Panel argues pros and cons of the U.S. as a world superpower

The panel was part of a symposium held at the Law School that attracted 125 people.

Ed Swaray

A unipolar world with the United States as the lone superpower has both benefits and drawbacks, several panelists said during a Law School symposium Friday.

The United States can use its superpower status to aid other countries in need, University political science professor Kathryn Sikkink said. She used the U.S. intervention in Europe after World War II as an example.

“Europe was weakened after World War II, but the United States used its influence to build its institutions and strengthen its laws,” Sikkink said.

Likewise, the United States can add its military and economic strengths to international organizations and laws, Sikkink said. If the United States chooses not to participate in those organizations, however, those coalitions might counter U.S. influences, she said.

Sikkink pointed to the International Criminal Court and the Mine Ban Treaty as important international arrangements established without U.S. membership that might work against its superpower status.

Established in 1998, the International Criminal Court is composed of judges from 18 countries who try cases involving issues such as genocide, aggression and war crimes. The Mine Ban Treaty, established in 1997, banned the use of antipersonnel mines.

Marco Sassoli, a professor of international law at the University of Quebec, said superpowers should maintain an awareness of world events. For example, he said the U.S. government wrongly used the Sept. 11, 2001, terrorist attacks to justify violating international humanitarian laws, claiming the attacks were unique events.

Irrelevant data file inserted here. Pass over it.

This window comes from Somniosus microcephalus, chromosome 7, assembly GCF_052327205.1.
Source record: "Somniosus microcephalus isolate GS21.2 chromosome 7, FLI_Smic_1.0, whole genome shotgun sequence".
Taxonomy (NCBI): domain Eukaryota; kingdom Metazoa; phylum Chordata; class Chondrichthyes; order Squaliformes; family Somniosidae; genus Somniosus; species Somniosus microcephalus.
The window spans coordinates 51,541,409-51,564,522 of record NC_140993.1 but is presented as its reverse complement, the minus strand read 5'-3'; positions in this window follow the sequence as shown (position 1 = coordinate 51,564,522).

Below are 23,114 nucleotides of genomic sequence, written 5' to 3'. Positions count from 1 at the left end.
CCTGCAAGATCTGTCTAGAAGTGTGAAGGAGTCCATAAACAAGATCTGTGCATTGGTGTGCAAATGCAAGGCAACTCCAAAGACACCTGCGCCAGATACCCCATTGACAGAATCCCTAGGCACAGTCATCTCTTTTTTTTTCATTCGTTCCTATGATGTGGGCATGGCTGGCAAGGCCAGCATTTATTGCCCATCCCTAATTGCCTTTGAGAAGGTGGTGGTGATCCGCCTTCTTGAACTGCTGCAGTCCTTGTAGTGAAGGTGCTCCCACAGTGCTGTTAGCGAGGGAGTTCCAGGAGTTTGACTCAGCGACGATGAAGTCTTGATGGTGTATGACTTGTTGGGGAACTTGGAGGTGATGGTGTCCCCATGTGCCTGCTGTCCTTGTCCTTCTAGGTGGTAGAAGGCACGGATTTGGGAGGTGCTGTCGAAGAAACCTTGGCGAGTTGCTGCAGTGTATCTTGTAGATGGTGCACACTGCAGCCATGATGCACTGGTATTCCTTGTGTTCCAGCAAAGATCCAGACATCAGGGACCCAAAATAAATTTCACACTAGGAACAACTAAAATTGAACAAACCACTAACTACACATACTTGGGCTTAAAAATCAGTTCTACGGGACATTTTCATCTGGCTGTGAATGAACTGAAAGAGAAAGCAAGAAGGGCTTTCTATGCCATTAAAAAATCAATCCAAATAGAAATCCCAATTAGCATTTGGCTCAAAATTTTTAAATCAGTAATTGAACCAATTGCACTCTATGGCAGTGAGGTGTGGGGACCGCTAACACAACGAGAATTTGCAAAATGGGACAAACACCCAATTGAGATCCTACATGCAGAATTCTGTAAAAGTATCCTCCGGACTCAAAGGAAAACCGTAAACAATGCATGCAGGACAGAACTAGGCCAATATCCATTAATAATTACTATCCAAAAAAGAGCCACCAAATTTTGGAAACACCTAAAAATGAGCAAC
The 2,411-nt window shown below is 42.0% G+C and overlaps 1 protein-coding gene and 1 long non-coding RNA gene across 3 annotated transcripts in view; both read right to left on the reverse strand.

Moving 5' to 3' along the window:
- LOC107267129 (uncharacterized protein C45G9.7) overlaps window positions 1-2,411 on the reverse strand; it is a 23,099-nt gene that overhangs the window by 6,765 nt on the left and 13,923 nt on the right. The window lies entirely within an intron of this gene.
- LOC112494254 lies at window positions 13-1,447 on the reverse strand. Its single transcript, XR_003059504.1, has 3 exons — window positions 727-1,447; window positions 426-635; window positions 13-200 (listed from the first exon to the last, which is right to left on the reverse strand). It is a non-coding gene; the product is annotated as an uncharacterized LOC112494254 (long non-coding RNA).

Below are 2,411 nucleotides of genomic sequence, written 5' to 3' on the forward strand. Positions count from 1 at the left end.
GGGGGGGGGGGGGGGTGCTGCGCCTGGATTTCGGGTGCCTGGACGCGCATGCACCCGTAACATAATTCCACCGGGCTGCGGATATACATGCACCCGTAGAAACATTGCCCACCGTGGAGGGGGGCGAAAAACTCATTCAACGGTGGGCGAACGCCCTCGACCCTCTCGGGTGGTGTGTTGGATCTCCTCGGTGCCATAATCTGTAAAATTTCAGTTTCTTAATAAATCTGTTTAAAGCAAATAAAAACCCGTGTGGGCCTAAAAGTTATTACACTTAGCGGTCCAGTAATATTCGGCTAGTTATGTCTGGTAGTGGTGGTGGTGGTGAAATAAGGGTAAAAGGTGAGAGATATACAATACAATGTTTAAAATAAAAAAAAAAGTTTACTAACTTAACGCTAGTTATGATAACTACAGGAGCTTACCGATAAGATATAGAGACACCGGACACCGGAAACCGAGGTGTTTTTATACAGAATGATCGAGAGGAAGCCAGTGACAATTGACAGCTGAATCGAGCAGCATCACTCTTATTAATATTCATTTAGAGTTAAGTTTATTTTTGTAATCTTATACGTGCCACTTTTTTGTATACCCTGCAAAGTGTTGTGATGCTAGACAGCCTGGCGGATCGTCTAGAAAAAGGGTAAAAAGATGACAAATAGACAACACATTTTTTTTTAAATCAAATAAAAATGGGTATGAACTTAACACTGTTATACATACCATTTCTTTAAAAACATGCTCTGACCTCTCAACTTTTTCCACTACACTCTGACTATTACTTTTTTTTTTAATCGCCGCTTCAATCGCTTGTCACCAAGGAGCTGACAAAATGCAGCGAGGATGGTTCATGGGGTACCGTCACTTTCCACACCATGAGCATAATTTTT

“Unfortunately, war, terrorism and widespread deliberate attacks against civilians and violence by nonstate actors are not new phenomena,” he said.

Third-year law student Matt Telleen, among 125 people at the symposium, said this abuse of power could lead to problems with other countries.

“There is inherit danger if we decide to use our power to disrespect other countries,” he said. “This will create a culture of ‘might makes right,’ which could degenerate into military conflicts between countries.”

Law student Jeremy Wagner, however, said the U.S. role as lone superpower could instill either enmity or respect among other nations.

“If the United States continues to act independently, animosity against it will grow in other countries,” he said. “However, if it uses its status as the lone superpower to implement peace through nonviolent methods, it will be seen as a respected leader in the world.”